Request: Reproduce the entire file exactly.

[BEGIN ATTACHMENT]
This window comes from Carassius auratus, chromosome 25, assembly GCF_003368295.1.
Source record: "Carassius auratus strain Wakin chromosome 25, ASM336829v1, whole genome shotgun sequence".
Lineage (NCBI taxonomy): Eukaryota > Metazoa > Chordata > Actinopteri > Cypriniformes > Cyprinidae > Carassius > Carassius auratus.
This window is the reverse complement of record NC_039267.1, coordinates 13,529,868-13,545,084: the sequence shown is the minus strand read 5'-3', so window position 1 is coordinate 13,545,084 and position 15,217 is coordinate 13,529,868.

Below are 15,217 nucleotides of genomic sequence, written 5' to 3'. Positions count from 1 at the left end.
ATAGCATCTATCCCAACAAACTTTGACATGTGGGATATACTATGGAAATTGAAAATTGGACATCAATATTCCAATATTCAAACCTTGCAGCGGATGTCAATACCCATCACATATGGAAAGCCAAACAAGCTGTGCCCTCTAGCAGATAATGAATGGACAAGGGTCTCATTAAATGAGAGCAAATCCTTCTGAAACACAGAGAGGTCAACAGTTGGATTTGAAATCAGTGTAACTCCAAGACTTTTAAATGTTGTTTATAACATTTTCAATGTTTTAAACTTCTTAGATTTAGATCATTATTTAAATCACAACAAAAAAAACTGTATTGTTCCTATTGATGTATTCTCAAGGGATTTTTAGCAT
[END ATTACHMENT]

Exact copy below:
This window comes from Carassius auratus, chromosome 25, assembly GCF_003368295.1.
Source record: "Carassius auratus strain Wakin chromosome 25, ASM336829v1, whole genome shotgun sequence".
Lineage (NCBI taxonomy): Eukaryota > Metazoa > Chordata > Actinopteri > Cypriniformes > Cyprinidae > Carassius > Carassius auratus.
This window is the reverse complement of record NC_039267.1, coordinates 13,529,868-13,545,084: the sequence shown is the minus strand read 5'-3', so window position 1 is coordinate 13,545,084 and position 15,217 is coordinate 13,529,868.

Below are 15,217 nucleotides of genomic sequence, written 5' to 3'. Positions count from 1 at the left end.
ATAGCATCTATCCCAACAAACTTTGACATGTGGGATATACTATGGAAATTGAAAATTGGACATCAATATTCCAATATTCAAACCTTGCAGCGGATGTCAATACCCATCACATATGGAAAGCCAAACAAGCTGTGCCCTCTAGCAGATAATGAATGGACAAGGGTCTCATTAAATGAGAGCAAATCCTTCTGAAACACAGAGAGGTCAACAGTTGGATTTGAAATCAGTGTAACTCCAAGACTTTTAAATGTTGTTTATAACATTTTCAATGTTTTAAACTTCTTAGATTTAGATCATTATTTAAATCACAACAAAAAAAACTGTATTGTTCCTATTGATGTATTCTCAAGGGATTTTTAGCAT